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Metabolic Syndrome risk reduced 44 percent when vitamin D levels increased by 30 nanograms – Aug 2015

The Effect of Changing Serum 25-Hydroxyvitamin D Concentrations on Metabolic Syndrome: A Longitudinal Analysis of Participants of a Preventive Health Program.

Nutrients. 2015 Aug 28;7(9):7271-7284.
Pham TM1, Ekwaru JP2, Setayeshgar S3, Veugelers PJ4.

Several studies have shown that a poor vitamin D status may increase the risk of developing metabolic syndrome, which leaves the question whether improving one's vitamin D status may reduce the risk for the syndrome. Here we investigate the effect of temporal changes in serum 25-hydroxyvitamin D (25(OH)D) concentrations on metabolic syndrome among Canadians enrolled in a preventive health program that promotes vitamin D supplementation. We accessed and analyzed data of 6682 volunteer participants with repeated observations on serum 25(OH)D concentrations and metabolic syndrome. We applied logistic regression to quantify the independent contribution of baseline serum 25(OH)D and temporal increases in serum 25(OH)D to the development of metabolic syndrome. In the first year in the program, participants, on average, increased their serum 25(OH)D concentrations by 37 nmol/L. We observed a statistical significant inverse relationship of increases in serum 25(OH)D with risk for metabolic syndrome. Relative to those without improvements, those who improved their serum 25(OH)D concentrations with less 25 nmol/L, 25 to 50 nmol/L, 50 to 75 nmol/L, and more 75 nmol/L had respectively 0.76, 0.64, 0.59, 0.56 times the risk for metabolic syndrome at follow up. These estimates were independent of the effect of baseline serum 25(OH)D concentrations on metabolic syndrome. Improvement of vitamin D status may help reduce the public health burden of metabolic syndrome, and potential subsequent health conditions including type 2 diabetes and cardiovascular disease.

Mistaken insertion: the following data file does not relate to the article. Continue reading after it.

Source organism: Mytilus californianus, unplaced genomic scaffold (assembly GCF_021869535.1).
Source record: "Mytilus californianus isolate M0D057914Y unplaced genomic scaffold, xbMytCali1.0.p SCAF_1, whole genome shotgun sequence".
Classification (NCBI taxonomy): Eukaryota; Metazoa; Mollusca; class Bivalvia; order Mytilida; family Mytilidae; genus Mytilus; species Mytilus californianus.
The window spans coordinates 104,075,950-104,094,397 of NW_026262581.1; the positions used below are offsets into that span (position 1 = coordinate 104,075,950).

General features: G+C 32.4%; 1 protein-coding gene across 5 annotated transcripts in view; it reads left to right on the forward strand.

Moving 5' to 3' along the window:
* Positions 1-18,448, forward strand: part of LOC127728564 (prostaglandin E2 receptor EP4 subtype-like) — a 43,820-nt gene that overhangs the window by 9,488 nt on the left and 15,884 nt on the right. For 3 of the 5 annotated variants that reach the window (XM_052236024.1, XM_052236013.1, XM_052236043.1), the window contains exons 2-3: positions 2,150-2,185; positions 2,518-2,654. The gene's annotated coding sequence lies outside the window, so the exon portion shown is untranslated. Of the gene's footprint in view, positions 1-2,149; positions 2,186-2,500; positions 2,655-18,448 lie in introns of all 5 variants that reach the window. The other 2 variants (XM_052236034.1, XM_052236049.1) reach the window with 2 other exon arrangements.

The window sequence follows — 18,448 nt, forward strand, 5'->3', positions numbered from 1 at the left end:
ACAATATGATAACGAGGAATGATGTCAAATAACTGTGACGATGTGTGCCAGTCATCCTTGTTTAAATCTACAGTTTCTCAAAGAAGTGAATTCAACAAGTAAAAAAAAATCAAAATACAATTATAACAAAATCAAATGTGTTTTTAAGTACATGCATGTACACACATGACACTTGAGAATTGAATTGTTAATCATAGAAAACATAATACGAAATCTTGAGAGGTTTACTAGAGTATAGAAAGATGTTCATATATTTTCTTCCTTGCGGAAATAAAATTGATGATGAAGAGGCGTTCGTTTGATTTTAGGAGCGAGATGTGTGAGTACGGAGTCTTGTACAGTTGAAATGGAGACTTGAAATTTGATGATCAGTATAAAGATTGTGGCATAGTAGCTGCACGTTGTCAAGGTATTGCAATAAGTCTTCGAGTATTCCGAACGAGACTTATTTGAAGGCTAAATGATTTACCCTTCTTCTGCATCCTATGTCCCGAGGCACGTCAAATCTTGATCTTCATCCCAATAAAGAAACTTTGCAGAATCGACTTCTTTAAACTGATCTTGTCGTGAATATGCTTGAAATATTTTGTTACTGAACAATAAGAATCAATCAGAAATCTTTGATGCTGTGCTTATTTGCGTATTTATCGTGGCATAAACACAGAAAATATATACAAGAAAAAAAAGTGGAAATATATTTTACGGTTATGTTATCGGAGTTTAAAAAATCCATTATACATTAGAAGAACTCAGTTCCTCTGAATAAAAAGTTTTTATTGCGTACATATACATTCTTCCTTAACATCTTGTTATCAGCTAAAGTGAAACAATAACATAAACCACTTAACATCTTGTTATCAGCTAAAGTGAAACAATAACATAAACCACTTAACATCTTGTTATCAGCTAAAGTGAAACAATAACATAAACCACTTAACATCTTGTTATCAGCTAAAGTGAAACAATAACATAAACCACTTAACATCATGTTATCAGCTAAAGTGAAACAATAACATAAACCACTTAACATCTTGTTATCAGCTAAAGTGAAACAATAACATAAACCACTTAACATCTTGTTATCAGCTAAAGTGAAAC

PMID: 26343719
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Review of this study at Vitamin D Council

"What struck me first were the baseline levels of 25(OH)D and prevalence of metabolic syndrome. As baseline levels rose from < 20 ng/ml to > 50 ng/ml, the prevalence of metabolic syndrome was almost four times less."

Attached files

ID Name Comment Uploaded Size Downloads
5898 Response vs years.jpg admin 08 Sep, 2015 11:55 35.60 Kb 852
5897 Metabolic Syndrom risk.jpg admin 08 Sep, 2015 11:54 93.07 Kb 767
5896 Metabolic Syndrome.pdf PDF 2015 admin 08 Sep, 2015 11:54 197.94 Kb 396
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